Virus Outbreak Companies Liability

Shoppers look at plants at a nursery in Macomb, Mich., Monday, April 27, 2020. (AP Photo/Paul Sancya)

LAS VEGAS (FOX5) -- As restrictions around Southern Nevada are relaxed and people venture back outside, nurseries are experiencing more business than usual.

"We've just been extremely busy, a lot of customers coming in looking for a lot of different things, roses, fruit trees. We're selling a lot of our big shade trees, privacy trees. We've just been really busy this year," said Michael McConnell, general manager of Moon Valley Nurseries on Eastern Avenue. “We don’t do the volume that we’re doing right now.”

McConnell said the reason for the gardening boom is most likely a desire to be outdoors after being stuck inside for months.

"I think a lot of people are trying to get out right now and come down to the nursery, it's a beautiful place to be. We've got all the trees and plants and we're outside so, people are really loving coming out," said McConnell. 

Customers said they are being drawn to nurseries to enjoy the sunshine, fresh air and mild weather.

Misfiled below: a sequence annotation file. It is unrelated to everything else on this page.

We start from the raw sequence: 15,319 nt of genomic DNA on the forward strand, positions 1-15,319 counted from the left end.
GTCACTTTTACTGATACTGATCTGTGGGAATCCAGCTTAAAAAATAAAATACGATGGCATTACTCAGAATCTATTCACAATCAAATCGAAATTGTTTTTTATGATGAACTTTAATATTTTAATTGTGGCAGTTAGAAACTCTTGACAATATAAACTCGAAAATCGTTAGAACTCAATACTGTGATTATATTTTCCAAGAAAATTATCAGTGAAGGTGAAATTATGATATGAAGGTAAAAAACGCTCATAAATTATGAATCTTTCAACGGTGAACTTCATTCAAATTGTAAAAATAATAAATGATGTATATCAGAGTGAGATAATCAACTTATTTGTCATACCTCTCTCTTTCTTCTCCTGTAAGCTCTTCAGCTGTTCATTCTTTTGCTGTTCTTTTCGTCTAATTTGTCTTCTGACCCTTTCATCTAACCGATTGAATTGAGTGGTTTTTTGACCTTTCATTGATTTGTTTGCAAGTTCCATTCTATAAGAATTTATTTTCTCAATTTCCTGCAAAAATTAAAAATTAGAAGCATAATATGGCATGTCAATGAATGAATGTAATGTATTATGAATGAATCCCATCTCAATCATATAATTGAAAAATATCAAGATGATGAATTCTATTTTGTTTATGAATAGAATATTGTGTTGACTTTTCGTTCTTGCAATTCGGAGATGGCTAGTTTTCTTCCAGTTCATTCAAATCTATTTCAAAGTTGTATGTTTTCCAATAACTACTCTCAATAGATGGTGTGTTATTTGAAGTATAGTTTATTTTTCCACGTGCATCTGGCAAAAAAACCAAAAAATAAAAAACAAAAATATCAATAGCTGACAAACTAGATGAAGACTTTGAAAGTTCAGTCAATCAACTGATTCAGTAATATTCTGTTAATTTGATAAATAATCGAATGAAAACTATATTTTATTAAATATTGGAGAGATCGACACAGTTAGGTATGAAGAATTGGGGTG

For many, gardening is also providing a much needed distraction.

"Not much else to do and I like gardening. It takes my mind off of everything else that's going on," said 18-year-old recent high school graduate Michael Stella. “I’m here buying fruits and veggies for the garden in my courtyard."

Others are longing to get back to a simper time.

"We used to live in the Bay area, San Francisco, and now that we moved here and quarantined all of a sudden, we miss our nice garden in San Francisco," said Summerlin resident Ed Reyes.

Among the nurseries top selling items are rose bushes and fruit trees.

"We have the best lemon trees right now. People are eating them up and they are flying out of here faster than I can keep them in stock. We got the Meyer Lemon, the Lisbon Lemon, They're all California citrus, the ever-blooming lemon so you'll always have the fruit and flowers. And they are just flying out of here," said McConnell.

Hundreds of ribbons attached to trees, shrubs and flowers signify the item has already been sold.

“We're having a hard time keeping them," said McConnell

Copyright 2020 KVVU (KVVU Broadcasting Corporation). All rights reserved.

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